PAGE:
Harvey’s Toll on Texas Will be Predictably Immense — But Will We Learn the Lessons?

San Antonio Express News - Hurricane Harvey has taught us many lessons, but the most valuable may be the oldest lesson of all, one we humans have been learning — and forgetting — since the dawn of time: how much we all have to lose when climate and weather disasters strike.

Today, wind and solar power prices are now competitive with fossil fuels across Texas. Across the country, these industries already employ far more people than coal mining. Electric cars may soon be as affordable as gasoline ones and be charged in ways that help balance the fluctuations in wind and solar power. Only someone profoundly pessimistic would bet against the ability of American ingenuity to repower our economy.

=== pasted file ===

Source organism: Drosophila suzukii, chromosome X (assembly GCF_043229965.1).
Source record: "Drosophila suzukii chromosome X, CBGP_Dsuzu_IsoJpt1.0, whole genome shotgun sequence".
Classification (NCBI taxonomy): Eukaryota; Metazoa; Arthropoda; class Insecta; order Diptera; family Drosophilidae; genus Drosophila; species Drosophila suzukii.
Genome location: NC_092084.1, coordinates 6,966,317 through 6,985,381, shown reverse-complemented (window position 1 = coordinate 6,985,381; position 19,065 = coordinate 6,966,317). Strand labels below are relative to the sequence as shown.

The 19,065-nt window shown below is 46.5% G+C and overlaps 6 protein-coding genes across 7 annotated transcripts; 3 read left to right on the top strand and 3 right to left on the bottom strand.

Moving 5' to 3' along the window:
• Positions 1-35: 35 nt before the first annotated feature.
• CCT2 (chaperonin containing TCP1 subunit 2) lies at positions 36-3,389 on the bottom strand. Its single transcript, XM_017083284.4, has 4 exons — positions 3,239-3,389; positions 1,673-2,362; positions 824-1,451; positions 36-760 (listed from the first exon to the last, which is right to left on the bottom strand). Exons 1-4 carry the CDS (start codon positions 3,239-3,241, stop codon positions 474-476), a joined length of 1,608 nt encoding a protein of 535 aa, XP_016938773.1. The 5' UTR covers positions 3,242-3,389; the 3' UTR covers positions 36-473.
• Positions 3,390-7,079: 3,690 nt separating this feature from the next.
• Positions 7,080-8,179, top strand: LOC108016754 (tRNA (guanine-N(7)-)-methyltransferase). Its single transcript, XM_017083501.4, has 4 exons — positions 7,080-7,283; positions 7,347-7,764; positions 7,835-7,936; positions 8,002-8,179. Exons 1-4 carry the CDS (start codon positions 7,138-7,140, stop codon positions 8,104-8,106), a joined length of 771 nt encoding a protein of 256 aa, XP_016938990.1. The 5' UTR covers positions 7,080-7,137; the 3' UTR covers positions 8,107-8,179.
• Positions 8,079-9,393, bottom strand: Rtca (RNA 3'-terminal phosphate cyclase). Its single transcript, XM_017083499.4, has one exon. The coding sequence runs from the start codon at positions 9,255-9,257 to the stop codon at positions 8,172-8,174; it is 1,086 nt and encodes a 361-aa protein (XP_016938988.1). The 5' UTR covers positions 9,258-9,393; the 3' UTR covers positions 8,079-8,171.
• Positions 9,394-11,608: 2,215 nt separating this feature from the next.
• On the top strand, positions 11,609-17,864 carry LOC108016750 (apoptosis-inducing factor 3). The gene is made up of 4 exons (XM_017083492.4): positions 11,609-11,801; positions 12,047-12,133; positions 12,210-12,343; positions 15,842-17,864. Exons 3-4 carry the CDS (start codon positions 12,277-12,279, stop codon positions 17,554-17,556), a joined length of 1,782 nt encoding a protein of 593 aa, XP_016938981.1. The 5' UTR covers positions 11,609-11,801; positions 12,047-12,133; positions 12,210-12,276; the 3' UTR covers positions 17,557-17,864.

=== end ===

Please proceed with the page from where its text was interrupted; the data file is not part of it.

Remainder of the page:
Hurricane Harvey exemplifies the risks we all face — and a more dangerous future if we don't take actions now. More people and vulnerable infrastructure exposed to more frequent and intense hazards equals even greater risk for us in the future.

The time to rethink the equation is now.

Andrew Dessler is a professor of atmospheric sciences and the Earl F. Cook Professor of Geosciences at Texas A&M University. Katharine Hayhoe is a professor and director of the Climate Science Center at Texas Tech University. Daniel Cohan is an associate professor of civil and environmental engineering at Rice University. This article was first published in "The Conversation."
 

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